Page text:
Vol.53, No.1 - Spring 2023

Vol.53, No.1 - Spring 2023


A natural disaster is any calamitous occurrence generated by the effects of natural, rather than human-driven, phenomena that produces great loss of human life or destruction of the natural
environment, private property, or public infrastructure. A natural disaster may be caused by weather and climate events or by earthquakes landslides, and other occurrences that originate at Earth’s surface or within the planet itself.

There are two main types of natural disaster:

Weather- and climate-driven natural disasters include flooding caused by heavy rains associated with hurricanes and typhoons (tropical cyclones) and other intense storms; drought, famine, and wildfires brought on by heat waves and shifts in precipitation patterns; wind-generated devastation caused by tropical cyclones, tornadoes, derechos, and other windstorms; and damage and loss of life caused by blizzards and heavy snowfalls.

Earth-driven natural disasters include large volcanic eruptions (which produce lava flows, explosions, toxic gas clouds, ash falls, and pyroclastic flows that damage populated areas) and strong earthquakes (which result from the sudden fracturing of Earth’s crust) powerful enough to damage or destroy built-up areas near their origin points.


The Insurance Bureau of Canada says that severe weather caused $3.1 billion of insured damages during 2022.

Flooding, tornadoes and even a hurricane occurred throughout Canada last year, making 2022 the third worst year for insured losses in the nation’s history, said the Insurance Bureau. The most expensive extreme weather event for Canada in 2022 was the Ontario and Quebec windstorm in May, which caused $1 billion in insured damages. The other most expensive weather events last year included Hurricane Fiona, which caused $800 million in damages, and the summer storms in western Canada that cost $300 million.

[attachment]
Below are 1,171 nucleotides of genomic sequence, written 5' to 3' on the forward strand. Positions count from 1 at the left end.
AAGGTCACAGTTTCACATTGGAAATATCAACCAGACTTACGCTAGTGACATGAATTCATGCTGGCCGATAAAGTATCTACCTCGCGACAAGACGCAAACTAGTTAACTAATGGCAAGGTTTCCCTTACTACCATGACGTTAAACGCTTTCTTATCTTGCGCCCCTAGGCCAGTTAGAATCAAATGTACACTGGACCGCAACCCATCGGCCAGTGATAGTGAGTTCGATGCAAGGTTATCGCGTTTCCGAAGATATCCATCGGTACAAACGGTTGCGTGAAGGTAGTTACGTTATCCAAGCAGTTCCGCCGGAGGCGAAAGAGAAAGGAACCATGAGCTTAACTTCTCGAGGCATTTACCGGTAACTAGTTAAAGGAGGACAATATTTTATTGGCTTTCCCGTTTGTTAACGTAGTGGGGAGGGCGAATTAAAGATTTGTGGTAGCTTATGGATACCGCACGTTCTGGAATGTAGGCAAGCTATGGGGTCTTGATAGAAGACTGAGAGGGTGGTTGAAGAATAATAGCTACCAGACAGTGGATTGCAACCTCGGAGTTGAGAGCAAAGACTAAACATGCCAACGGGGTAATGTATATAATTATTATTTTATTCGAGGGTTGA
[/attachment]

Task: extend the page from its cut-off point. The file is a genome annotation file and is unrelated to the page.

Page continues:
CSIS Warns Climate Change Threatens Canadian Security, Prosperity

“Canada’s spy service warns that climate change poses a profound, ongoing threat to national security and prosperity, including the possible loss of parts of British Columbia and the Atlantic Provinces to rising sea levels." The CSIS brief “says the Arctic’s receding ice coverage will allow for routine navigation of the Northwest Passage and extraction of oil and mineral deposits in the region might become more economically viable. Great power competition for Arctic access, influence and control will likely intensify. There will be an escalating risk from significant Russian military activity and a growing China presence in this vital region.” As reported by Jim Bronskill, The Canadian Press on March 05, 2023.